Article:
Where? – 4 – National Parks

Over the past few weeks we’ve looked at the location of mountains and hills, rivers and sea areas. Today we are going to link in with last Friday’s post in my parks series, with a look at the locations of the National Parks of the British Isles.

There are 15 National Parks in Britain and 6 in Ireland.  Some of them you will already know because they are mountain areas but you get landscapes worth protecting in lowland areas too.

So once again print out a blank outline map.  You can use the one below.

The best way to learn where things are is to put them on a map, but if I just give you a completed map, that won’t help much, so grab a blank map and a pencil, find somebody for a bit of competition, and let’s see what you know already.  Just put the numbers onto your blank map.

  1. Brecon Beacons
  2. Broads
  3. Cairngorms
  4. Dartmoor
  5. Exmoor
  6. Lake District
  7. Loch Lomond and the Trossachs
  8. New Forest
  9. Northumberland
  10. North York Moors
  11. Peak District
  12. Pembrokeshire Coast
  13. Snowdonia
  14. South Downs
  15. Yorkshire Dales
  16. Ballycroy
  17. Connemara
  18. Glenveagh
  19. Killarney
  20. The Burren
  21. Wicklow Mountains

Now scroll past my pictures for a look at the answers. If you are having a competition, two points for a correct answer and if no-one is right, then the nearest person gets one point.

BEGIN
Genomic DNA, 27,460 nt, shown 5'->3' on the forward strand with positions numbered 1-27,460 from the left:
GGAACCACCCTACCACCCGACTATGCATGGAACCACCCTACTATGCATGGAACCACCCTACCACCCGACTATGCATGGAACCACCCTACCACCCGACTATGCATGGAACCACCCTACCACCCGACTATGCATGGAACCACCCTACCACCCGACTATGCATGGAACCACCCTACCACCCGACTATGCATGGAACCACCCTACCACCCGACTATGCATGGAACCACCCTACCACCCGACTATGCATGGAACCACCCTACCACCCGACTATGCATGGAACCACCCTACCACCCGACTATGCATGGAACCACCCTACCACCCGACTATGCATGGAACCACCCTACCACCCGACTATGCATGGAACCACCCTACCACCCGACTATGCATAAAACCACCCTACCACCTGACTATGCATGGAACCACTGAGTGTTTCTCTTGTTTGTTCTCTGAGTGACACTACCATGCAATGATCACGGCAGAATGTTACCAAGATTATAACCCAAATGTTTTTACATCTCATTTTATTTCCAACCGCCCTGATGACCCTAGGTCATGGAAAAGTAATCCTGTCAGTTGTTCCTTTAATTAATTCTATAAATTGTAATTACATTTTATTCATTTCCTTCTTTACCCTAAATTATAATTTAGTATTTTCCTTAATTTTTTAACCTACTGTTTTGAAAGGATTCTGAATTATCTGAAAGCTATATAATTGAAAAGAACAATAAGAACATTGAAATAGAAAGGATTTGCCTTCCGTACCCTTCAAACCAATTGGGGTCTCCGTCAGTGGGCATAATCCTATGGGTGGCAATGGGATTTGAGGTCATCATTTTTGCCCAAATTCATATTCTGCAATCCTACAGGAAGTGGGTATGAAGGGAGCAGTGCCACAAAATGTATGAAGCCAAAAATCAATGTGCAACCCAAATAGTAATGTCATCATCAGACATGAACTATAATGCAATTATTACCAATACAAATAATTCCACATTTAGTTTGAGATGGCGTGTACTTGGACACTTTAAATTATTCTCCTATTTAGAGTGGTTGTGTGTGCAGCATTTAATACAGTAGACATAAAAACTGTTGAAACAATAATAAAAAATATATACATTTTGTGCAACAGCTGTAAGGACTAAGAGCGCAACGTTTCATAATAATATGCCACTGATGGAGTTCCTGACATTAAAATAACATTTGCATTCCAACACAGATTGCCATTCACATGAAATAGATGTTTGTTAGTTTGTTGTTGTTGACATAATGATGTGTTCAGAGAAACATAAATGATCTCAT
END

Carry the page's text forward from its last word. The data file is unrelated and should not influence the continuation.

Peak District
Lake District
Yorkshire Dales
North York Moors
The Burren
Wicklow Mountains

If you are signed up for worksheets, check your inbox for a map of the correct locations, ready for you to label.

And finally an interesting fact. London is making a bid to become the world’s first National Park city. That brings a whole new perspective to the idea of a National Park.

National Parks

National Parks were set up by a 1949 Act of Parliament.  This was the result of years of public demand for access to the countryside, which included the famous mass trespass of 1932, when three teams of hikers clashed with gamekeepers on Kinder Scout, in the Peak District.

View across Buxton towards the Peak District

A National Park aims to preserve and enhance the natural beauty of an area while providing recreational opportunities for the public and also protecting the livelihoods of the people who live there.

Yorkshire Dales

The land owners keep their land but the National Park Authority oversees developments to ensure that the aims are being followed.

Peak District

The first National Park, the Peak District, came into being in 1951.  It was rapidly followed by another 9 areas and eventually a further 5 were added, bringing the total to 15, with 10 in England, 3 in Wales and 2 in Scotland.

There are no National Parks in Northern Ireland, but in the south there are a further 6.


On Monday, my “Where?” series will be looking at National Parks, so that you can find out where they all are.

Meanwhile you may be thinking, what about Northern Ireland and the rest of Scotland?  Don’t they have beautiful landscapes worth protecting?  Well large areas of these benefit from protection under different designations.  Join me next week to learn more.

Bradgate Park

Last week we looked at Britain’s first country park: a local council owned, repurposed railway line, on the Wirral.  Bradgate Park is another excellent country park, but in this case the land is a historical estate and deer park, which is owned by a trust.